Transit fare increase put to vote

Derrick Biney

The Metropolitan Council is scheduled to have a meeting Wednesday to vote on its fares-adjustment recommendation for Metro Transit bus services.

Fare hikes and service reductions have been proposed to address Metro Transit’s projected $60 million deficit, according to the Metropolitan Council’s Web site.

The council held seven public hearings in mid-April to hear comments and concerns from Metro Transit riders. More than 840 people attended the hearings, and 260 attendees spoke about how the change will affect them.

According to the council, riders felt the fare increase was a better alternative than the loss of service.

“You always have to ask your customers what they think,” said Peter Bell, Metropolitan Council chairman. “We will take the suggestions and access time to implement a decision.”

The council received 3,187 comments by mail, fax, e-mail and comments posted online. The council stopped accepting comments May 1.

The 25-cent fare increase will also result in higher prices for stored value cards. The increase is intended to go into effect July 1.

Metro Transit service cuts

Metro Transit is also considering a number of service reductions to address its budget shortfall. Seventy percent of the service’s bus routes would be affected, and five bus routes that serve the University will change.

The proposed service cuts would not happen until fall.

“Without more money from the state, we really don’t have a lot of choices,” said Mary Hill Smith, Metropolitan Council Transportation Committee chairwoman.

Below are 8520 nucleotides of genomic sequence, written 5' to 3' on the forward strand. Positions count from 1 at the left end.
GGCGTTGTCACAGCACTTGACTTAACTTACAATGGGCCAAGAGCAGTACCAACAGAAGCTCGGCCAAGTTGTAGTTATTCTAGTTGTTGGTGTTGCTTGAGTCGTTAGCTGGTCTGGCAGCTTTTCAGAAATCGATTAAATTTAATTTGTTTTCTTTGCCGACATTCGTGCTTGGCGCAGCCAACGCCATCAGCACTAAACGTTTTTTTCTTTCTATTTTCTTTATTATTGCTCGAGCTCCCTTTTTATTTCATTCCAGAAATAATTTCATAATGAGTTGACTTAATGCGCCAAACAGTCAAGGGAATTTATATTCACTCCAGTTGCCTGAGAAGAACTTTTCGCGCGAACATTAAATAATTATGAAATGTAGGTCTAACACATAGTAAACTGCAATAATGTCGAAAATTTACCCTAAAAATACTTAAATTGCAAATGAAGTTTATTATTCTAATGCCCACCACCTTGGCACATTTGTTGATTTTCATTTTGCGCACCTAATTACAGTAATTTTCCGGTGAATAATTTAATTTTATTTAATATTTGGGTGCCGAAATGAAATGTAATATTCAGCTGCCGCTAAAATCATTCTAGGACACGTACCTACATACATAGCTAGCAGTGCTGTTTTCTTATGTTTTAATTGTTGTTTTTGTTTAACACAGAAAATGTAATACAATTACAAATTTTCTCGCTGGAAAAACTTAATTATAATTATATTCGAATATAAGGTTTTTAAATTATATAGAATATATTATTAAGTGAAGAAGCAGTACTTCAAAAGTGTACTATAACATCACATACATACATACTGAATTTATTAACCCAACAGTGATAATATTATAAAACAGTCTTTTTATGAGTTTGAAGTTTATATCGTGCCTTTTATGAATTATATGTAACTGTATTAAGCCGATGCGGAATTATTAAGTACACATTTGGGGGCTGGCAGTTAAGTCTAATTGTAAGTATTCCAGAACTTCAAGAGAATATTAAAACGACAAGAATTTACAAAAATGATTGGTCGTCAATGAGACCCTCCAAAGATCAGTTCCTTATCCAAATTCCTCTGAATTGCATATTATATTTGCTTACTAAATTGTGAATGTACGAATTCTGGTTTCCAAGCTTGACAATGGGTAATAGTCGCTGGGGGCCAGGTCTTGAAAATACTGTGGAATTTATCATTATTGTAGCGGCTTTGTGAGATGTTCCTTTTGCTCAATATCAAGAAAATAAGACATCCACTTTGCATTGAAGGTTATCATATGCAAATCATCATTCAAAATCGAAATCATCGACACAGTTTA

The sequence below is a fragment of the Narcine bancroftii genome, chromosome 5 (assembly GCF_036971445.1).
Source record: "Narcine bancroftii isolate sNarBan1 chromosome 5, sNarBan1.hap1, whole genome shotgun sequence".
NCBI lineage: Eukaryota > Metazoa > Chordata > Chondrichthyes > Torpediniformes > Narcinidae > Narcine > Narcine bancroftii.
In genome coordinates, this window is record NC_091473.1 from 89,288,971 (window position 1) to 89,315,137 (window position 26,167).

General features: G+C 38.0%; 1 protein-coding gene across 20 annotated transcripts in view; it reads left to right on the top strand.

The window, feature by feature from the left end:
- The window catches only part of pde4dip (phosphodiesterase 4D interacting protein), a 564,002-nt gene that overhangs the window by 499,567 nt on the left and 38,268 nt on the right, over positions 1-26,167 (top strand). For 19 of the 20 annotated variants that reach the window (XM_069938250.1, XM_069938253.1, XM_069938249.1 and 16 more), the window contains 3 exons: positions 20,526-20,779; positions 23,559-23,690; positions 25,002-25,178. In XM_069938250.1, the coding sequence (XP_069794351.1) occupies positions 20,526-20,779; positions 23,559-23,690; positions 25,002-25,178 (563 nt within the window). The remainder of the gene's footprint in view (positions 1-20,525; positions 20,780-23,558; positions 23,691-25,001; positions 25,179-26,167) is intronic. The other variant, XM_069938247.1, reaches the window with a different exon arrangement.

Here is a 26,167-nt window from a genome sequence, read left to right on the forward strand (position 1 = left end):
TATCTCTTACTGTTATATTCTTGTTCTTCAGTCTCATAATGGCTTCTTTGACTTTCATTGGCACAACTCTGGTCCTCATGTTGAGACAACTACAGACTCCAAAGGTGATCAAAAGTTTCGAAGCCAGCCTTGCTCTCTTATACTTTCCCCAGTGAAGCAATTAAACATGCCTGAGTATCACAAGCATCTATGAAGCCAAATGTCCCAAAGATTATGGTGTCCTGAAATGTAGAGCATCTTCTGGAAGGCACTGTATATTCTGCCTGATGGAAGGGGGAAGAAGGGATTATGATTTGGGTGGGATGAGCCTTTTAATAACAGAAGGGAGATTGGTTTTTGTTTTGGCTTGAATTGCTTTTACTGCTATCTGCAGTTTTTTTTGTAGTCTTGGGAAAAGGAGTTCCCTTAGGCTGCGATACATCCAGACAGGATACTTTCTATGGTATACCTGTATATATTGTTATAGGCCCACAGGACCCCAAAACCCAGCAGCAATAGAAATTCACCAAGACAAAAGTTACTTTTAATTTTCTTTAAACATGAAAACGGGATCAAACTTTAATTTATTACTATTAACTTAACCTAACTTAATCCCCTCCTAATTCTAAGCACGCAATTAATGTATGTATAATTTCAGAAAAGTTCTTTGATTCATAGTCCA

Metro Transit is required to run on a balanced budget, and the proposed fare increases and service changes are intended to correct overspending, Smith said.

The State Legislature is currently meeting to vote on numerous bills, including a transportation bill that might provide the council with more funding. But Gov. Tim Pawlenty said Monday that he is going to push the transportation bill back because of the importance of other bills.

Bell said regardless of what the Legislature does, he anticipates a fare increase and some service cuts.

“It’s just really at what level this will happen,” he said.Eric Cross, a University sophomore, said the fare increase and the service changes would not matter to him much.

“I use the bus to go downtown to the theaters or arenas,” he said. “I think I’ll live with the changes.”

Cross said he uses the Campus Connector to get around campus and the Southwest transit services to get home.

Approximately 3 percent of riders will be affected by the decision, Bell said.

Bell said the council has not yet determined the workforce reduction.

Smith said everything is “still up in the air.

“When legislation makes its decision then we will know where to go from there,” she said.

Reduced summer service to ‘U’

Metro Transit reduced its summer routes to the University on Monday.

These routes will operate at reduced service: 111, 113, 114, 152, 272, 652 and 712. The 115 route will not operate during May or summer sessions.